Tuesday, March 22, 2011

Singapore - We're Not in Seattle Anymore

If you've never been to Singapore we highly recommend the trip. Most Americans perceive Southeast Asia as crowded, dirty streets filled with locals riding their scooters. With the perception of the crowded cities also comes the images of secluded white sandy beaches on the outskirts of the cities overlooking crystal clear blue ocean seas. Singapore is neither.

In a nutshell Singapore is a wealthy, thriving city-state that has almost nothing to do with what you might think of Malaysia, Indonesia, Thailand, Vietnam, or Cambodia. All are closely located, but couldn't be any different. You won't find a cleaner, more industrial, organized city in the world. Also there probably isn't an easier country for English speaking tourists to visit. Even though there are multiple cultures and people from all over the world living in Singapore, the common connecting language is English. Also the US dollar is equivalent to around 1.27 Singaporean dollars, so the exchange is pretty simple to figure out as well. However with the level of inflation in Singapore it all evens out as we soon learned.

Singapore felt very familiar because of the language, currency exchange, industrialization, and ease of public transportation use, but obviously had a lot of major differences to what Emi and I would consider the norm.

Since this is a food blog, we wanted to post a photo of the "doctor" fish that ate away the dead skin on our legs and feet. We found multiple Reflexology Fish spas in Singapore. These tiny fish are about an inch long and nibble on your legs and feet to eat off the dead skin which supposedly improves circulation while exfoliating your skin. Who knows if this really works, but it was pretty fun.

Something that we had never experienced before were the Singaporean "to go" bags. Instead of a cup with a lid, they give you drinks in these plastic bags with a straw and a string to carry it on. An old lady on a bike had hot tea in one of these bags and yelled at Emi to "get out of the way!" because she almost spilled her "to go" bag contents on her.

This is a dessert display at... McDonalds! I had to take a photo of this. It's always an interesting experience visiting McDonald's in foreign countries because they are all so unique. In Singapore we were told that they are similar to your local coffee shop or Starbucks. The place was packed with students, families, teens, etc who were plugged in and on their laptops hanging out or studying. It was a nice place too, not like our crappy McDonald's.

Being a very clean nation we didn't see any graffiti, homeless people, and maybe a few scraps of litter throughout our week there. They have also outlawed gum. I guess they look the other way if you chew it, but good luck buying it. People "smuggle" it in from the land connected and "lawless" Malaysia, but in Singapore you just can't find it. I heard it's because they didn't want people jamming up the elevator buttons in the city/state's numerous high rises. As you can see in the photo, mints are king in Singapore and especially Ricola...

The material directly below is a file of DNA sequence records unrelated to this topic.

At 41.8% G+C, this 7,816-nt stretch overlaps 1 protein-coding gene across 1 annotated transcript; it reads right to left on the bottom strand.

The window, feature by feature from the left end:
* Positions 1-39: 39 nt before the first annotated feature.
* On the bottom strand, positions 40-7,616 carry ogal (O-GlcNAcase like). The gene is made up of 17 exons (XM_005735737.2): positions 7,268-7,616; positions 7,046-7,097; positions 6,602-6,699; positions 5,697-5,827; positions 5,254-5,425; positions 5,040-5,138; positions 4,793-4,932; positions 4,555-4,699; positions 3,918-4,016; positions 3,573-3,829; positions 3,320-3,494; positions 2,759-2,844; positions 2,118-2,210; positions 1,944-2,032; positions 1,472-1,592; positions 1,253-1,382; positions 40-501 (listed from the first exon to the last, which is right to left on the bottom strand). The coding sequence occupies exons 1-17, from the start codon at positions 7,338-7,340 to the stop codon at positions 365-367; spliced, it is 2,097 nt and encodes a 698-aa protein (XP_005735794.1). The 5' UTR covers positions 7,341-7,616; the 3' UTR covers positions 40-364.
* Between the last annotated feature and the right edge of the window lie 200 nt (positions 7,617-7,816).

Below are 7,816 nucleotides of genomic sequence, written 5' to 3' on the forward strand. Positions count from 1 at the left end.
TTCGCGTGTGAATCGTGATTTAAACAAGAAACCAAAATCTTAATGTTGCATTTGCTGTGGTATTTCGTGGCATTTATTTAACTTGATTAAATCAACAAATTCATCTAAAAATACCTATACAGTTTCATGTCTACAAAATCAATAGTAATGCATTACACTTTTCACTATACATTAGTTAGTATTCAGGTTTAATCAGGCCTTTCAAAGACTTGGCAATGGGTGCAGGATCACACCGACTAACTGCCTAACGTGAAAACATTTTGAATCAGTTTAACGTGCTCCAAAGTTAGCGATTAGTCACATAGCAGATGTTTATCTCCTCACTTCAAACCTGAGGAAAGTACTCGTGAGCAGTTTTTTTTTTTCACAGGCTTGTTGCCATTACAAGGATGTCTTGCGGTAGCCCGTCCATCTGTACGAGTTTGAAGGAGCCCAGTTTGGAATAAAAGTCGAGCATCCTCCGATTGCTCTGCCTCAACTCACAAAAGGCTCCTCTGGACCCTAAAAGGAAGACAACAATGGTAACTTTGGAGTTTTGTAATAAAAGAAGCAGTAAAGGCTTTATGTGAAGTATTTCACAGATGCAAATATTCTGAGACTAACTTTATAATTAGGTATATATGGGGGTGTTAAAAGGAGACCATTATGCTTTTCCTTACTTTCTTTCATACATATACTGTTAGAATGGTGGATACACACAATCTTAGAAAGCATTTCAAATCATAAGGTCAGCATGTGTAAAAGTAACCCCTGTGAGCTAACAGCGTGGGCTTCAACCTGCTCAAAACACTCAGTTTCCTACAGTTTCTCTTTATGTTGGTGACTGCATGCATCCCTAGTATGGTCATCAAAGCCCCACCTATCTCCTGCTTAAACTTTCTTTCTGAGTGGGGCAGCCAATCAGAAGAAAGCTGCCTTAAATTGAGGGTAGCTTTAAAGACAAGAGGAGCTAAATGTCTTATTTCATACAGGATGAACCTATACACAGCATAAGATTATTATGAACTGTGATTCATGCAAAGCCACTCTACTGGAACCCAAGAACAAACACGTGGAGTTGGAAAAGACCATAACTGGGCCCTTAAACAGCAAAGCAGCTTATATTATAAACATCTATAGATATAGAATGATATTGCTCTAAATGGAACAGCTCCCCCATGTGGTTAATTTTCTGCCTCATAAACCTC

Going to the grocery store was an interesting experience. The thing that stood out the most was the cost of alcohol. $125 for a fifth of Grey Goose! In the grocery store! It wasn't just their top shelf liquor either...

For anyone familiar with Carlo Rossi, you never pay more than $10 maybe less (I never drank the crap) because why pay that much for a headache? Also it usually comes in a classy jug... In Singapore a bottle goes for $21 which is outrageous, but it really helped us understand how expensive it is to drink there.

A fine bottle of Yellow Tail, straight from Australia or here in the States your local Costco for $25! Luckily this was one of our first days in Singapore, so we could prepare ourselves for a few nights out drinking on the town.

Other expensive items included dairy. I can buy this exact same milk here in Seattle and out in Singapore it would run you about $30 for a gallon of milk!

Some local Tillamook ice cream, BOOM $18.

We found it interesting that a lot of the processed foods for sale in Singapore were very expensive, but fruits, vegetables, fish, and poultry were super cheap. Probably a reason why everyone was so skinny in Singapore. When you don't have government subsidies lowering your Big Mac or Doritos costs you might change your spending habits a little too....

Emi and I had a fun time diving into the culture of Singapore and were so fortunate to have two gracious hosts to walk us through the experience. The differences we noted were a fun part of the trip, but the food was the focus. Much more to come related to our amazing gastronomical trip.

- Kyle


  1. This is really interesting! I had no idea all the processed food was so expensive over there. And $125 for vodka - yikes!!

  2. Great post Kyle, thanks for sharing all the info, definitely changed my perception of Singapore

  3. Great post, although you forgot to add that duty free vodka was fairly reasonable :)